Paula Bradison

GUEST COMMENTARY: ‘Twilight’ leaders still have workplace skills to offer

Looking for talent seems to be top of everyone’s mind, leaving it to creative problem solving to address gaps in talent at all levels of the organization. Recently there seems to be a trend of Baby Boomers coming in and out of retirement. At first glance many assumed that this was for economic reasons, however during recent interviews we are discovering anything but. During a recent interview with “Bob,” we discussed the outlook for employment for a 60-something. He said that he just isn’t ready to be put out to pasture. His career, spanning over 40 years varied with time spent in a variety of industries, all unique to Alaska. Along the way, like many Alaskans, his career path ebbed and flowed with the economy and with industry trends. What he thought was the end of his career, included a retirement party and a warm send off from friends and colleagues. Just a few months later Bob found himself bored, and he is not alone. In their twilight many executives leave their career subject matter experts within a particular discipline. Tired of the “same old grind” and ready for new adventures, they depart their career finding pleasure in the freedoms of retirement, yet not quite ready to retire their talents completely. Surprisingly, many retirees would rather be given an opportunity to leverage their talents and actually learn a new industry or acquire new skills and companies are better for it. In Bob’s case, he is curious and interested in taking on interim leadership roles. His desire, like many of his peers, is not to consult or move out of retirement completely, but to provide a meaningful and necessary role that supports teams while they transition. In one effort, a retiree might be an “Interim COO” helping to keep operations on track while recruitment efforts are under way. This allows for continuity while leveraging internal staff and ensuring they don’t take on more than they should. Ultimately not overtaxing a CEO or subordinate that would typically take on the role during a transition. The interim approach also offers a fresh and experienced perspective. There is a large pool of able, workforce ready and proven leaders to help where needed. They are far beyond a box store greeter and willing to leverage their experience. Engaging these leaders is good for morale and good for business. Paula Bradison is the CEO and President of Alaska Executive Search and Bradison Management Group LLC.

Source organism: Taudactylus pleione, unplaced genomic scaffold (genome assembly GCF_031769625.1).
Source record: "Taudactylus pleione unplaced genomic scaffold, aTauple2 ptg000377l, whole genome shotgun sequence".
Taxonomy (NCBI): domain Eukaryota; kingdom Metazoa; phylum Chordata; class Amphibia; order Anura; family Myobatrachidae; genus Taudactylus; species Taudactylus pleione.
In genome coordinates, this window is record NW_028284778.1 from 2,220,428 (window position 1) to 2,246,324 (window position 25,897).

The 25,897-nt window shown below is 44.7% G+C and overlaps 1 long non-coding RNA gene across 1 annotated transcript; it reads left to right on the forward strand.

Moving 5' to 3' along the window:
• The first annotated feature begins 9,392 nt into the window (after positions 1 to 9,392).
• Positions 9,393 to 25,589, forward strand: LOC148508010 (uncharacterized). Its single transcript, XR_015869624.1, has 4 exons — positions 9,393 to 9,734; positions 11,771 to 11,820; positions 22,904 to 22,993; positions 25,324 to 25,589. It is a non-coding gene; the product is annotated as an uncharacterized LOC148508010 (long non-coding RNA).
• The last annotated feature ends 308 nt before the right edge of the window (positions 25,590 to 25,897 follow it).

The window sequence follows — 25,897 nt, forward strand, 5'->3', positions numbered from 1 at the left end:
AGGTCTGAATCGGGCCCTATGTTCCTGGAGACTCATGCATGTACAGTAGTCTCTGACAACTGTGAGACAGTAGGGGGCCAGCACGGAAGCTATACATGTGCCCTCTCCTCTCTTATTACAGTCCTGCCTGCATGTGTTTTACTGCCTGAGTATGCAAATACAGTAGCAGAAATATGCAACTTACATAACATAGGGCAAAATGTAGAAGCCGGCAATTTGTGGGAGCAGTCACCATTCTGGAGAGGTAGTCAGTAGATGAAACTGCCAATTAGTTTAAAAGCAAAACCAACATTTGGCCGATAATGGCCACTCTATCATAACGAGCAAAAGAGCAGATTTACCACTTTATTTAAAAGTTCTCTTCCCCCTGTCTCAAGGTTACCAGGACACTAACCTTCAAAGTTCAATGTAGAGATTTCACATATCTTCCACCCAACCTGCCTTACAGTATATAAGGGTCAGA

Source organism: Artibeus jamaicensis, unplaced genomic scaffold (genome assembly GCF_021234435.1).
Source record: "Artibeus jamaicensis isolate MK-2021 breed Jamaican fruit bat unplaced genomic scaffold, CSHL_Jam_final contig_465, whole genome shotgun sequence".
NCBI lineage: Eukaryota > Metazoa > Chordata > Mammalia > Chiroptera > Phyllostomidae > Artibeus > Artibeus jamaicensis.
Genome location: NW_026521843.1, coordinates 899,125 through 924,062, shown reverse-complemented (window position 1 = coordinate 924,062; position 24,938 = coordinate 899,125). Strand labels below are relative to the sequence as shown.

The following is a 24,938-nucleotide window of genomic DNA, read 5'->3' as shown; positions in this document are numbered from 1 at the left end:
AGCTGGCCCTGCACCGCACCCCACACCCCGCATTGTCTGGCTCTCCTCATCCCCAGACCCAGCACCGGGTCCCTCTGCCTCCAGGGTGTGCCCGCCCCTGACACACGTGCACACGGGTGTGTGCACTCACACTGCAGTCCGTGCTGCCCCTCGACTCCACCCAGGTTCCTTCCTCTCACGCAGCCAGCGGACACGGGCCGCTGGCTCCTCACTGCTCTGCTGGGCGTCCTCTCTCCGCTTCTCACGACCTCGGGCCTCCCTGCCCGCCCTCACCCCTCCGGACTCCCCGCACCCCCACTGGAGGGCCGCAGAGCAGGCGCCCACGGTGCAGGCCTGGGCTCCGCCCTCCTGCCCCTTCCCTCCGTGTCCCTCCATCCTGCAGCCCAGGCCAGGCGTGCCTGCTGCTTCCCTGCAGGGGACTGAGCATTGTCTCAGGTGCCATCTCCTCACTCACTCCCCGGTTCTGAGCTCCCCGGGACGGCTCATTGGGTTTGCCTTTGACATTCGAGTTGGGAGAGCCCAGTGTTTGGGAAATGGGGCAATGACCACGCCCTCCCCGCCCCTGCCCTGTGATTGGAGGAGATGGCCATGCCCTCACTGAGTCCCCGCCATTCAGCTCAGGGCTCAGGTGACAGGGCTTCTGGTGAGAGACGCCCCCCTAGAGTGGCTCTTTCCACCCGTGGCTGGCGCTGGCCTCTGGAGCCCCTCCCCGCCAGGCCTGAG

SPONSORED: Keep your resume up to date